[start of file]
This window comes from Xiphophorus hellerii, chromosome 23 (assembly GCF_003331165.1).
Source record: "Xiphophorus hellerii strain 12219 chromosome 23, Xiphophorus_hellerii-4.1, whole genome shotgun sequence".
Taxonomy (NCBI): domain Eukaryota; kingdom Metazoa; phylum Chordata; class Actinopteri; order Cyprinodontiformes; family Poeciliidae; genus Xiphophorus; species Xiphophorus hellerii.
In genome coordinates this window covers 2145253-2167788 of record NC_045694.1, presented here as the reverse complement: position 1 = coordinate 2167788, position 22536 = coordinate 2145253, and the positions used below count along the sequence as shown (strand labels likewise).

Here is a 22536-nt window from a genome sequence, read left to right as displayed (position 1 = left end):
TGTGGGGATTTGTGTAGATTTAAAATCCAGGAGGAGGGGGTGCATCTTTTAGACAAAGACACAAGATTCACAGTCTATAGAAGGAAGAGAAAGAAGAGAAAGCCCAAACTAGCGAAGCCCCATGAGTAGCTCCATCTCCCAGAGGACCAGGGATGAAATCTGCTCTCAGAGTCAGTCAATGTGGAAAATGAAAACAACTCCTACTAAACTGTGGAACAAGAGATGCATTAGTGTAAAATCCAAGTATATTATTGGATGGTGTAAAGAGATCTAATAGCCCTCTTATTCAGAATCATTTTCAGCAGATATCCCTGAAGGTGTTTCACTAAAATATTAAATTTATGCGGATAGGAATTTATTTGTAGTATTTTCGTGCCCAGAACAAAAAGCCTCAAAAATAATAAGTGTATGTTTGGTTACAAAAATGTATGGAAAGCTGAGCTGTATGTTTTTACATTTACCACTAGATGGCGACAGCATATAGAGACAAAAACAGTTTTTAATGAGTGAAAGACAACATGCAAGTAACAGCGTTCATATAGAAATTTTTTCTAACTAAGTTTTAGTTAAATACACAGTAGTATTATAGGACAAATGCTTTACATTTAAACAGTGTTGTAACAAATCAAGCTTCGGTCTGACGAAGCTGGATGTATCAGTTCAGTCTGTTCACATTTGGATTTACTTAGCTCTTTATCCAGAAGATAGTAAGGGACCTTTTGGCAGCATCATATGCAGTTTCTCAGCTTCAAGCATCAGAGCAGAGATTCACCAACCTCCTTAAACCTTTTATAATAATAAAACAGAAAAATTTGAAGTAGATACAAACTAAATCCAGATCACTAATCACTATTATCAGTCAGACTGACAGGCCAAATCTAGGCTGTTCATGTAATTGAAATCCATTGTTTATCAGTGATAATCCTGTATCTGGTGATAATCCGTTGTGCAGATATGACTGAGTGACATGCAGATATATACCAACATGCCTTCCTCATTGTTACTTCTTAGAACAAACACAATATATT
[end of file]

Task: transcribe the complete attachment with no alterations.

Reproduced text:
This window comes from Xiphophorus hellerii, chromosome 23 (assembly GCF_003331165.1).
Source record: "Xiphophorus hellerii strain 12219 chromosome 23, Xiphophorus_hellerii-4.1, whole genome shotgun sequence".
Taxonomy (NCBI): domain Eukaryota; kingdom Metazoa; phylum Chordata; class Actinopteri; order Cyprinodontiformes; family Poeciliidae; genus Xiphophorus; species Xiphophorus hellerii.
In genome coordinates this window covers 2145253-2167788 of record NC_045694.1, presented here as the reverse complement: position 1 = coordinate 2167788, position 22536 = coordinate 2145253, and the positions used below count along the sequence as shown (strand labels likewise).

Here is a 22536-nt window from a genome sequence, read left to right as displayed (position 1 = left end):
TGTGGGGATTTGTGTAGATTTAAAATCCAGGAGGAGGGGGTGCATCTTTTAGACAAAGACACAAGATTCACAGTCTATAGAAGGAAGAGAAAGAAGAGAAAGCCCAAACTAGCGAAGCCCCATGAGTAGCTCCATCTCCCAGAGGACCAGGGATGAAATCTGCTCTCAGAGTCAGTCAATGTGGAAAATGAAAACAACTCCTACTAAACTGTGGAACAAGAGATGCATTAGTGTAAAATCCAAGTATATTATTGGATGGTGTAAAGAGATCTAATAGCCCTCTTATTCAGAATCATTTTCAGCAGATATCCCTGAAGGTGTTTCACTAAAATATTAAATTTATGCGGATAGGAATTTATTTGTAGTATTTTCGTGCCCAGAACAAAAAGCCTCAAAAATAATAAGTGTATGTTTGGTTACAAAAATGTATGGAAAGCTGAGCTGTATGTTTTTACATTTACCACTAGATGGCGACAGCATATAGAGACAAAAACAGTTTTTAATGAGTGAAAGACAACATGCAAGTAACAGCGTTCATATAGAAATTTTTTCTAACTAAGTTTTAGTTAAATACACAGTAGTATTATAGGACAAATGCTTTACATTTAAACAGTGTTGTAACAAATCAAGCTTCGGTCTGACGAAGCTGGATGTATCAGTTCAGTCTGTTCACATTTGGATTTACTTAGCTCTTTATCCAGAAGATAGTAAGGGACCTTTTGGCAGCATCATATGCAGTTTCTCAGCTTCAAGCATCAGAGCAGAGATTCACCAACCTCCTTAAACCTTTTATAATAATAAAACAGAAAAATTTGAAGTAGATACAAACTAAATCCAGATCACTAATCACTATTATCAGTCAGACTGACAGGCCAAATCTAGGCTGTTCATGTAATTGAAATCCATTGTTTATCAGTGATAATCCTGTATCTGGTGATAATCCGTTGTGCAGATATGACTGAGTGACATGCAGATATATACCAACATGCCTTCCTCATTGTTACTTCTTAGAACAAACACAATATATT